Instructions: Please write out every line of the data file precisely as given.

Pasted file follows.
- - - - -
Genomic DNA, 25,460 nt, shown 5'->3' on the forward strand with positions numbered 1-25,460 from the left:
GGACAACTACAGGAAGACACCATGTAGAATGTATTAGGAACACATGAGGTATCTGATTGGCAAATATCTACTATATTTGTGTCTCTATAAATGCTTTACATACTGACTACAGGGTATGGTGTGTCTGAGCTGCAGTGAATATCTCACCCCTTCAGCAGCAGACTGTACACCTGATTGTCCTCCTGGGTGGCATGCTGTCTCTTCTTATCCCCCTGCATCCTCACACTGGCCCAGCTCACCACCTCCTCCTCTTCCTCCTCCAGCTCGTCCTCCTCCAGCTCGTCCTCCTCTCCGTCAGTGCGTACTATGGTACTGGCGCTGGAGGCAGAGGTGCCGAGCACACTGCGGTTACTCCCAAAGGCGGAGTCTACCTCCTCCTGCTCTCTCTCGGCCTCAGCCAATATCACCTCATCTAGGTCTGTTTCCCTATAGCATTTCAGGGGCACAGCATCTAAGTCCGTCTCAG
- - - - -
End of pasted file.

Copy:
Genomic DNA, 25,460 nt, shown 5'->3' on the forward strand with positions numbered 1-25,460 from the left:
GGACAACTACAGGAAGACACCATGTAGAATGTATTAGGAACACATGAGGTATCTGATTGGCAAATATCTACTATATTTGTGTCTCTATAAATGCTTTACATACTGACTACAGGGTATGGTGTGTCTGAGCTGCAGTGAATATCTCACCCCTTCAGCAGCAGACTGTACACCTGATTGTCCTCCTGGGTGGCATGCTGTCTCTTCTTATCCCCCTGCATCCTCACACTGGCCCAGCTCACCACCTCCTCCTCTTCCTCCTCCAGCTCGTCCTCCTCCAGCTCGTCCTCCTCTCCGTCAGTGCGTACTATGGTACTGGCGCTGGAGGCAGAGGTGCCGAGCACACTGCGGTTACTCCCAAAGGCGGAGTCTACCTCCTCCTGCTCTCTCTCGGCCTCAGCCAATATCACCTCATCTAGGTCTGTTTCCCTATAGCATTTCAGGGGCACAGCATCTAAGTCCGTCTCAG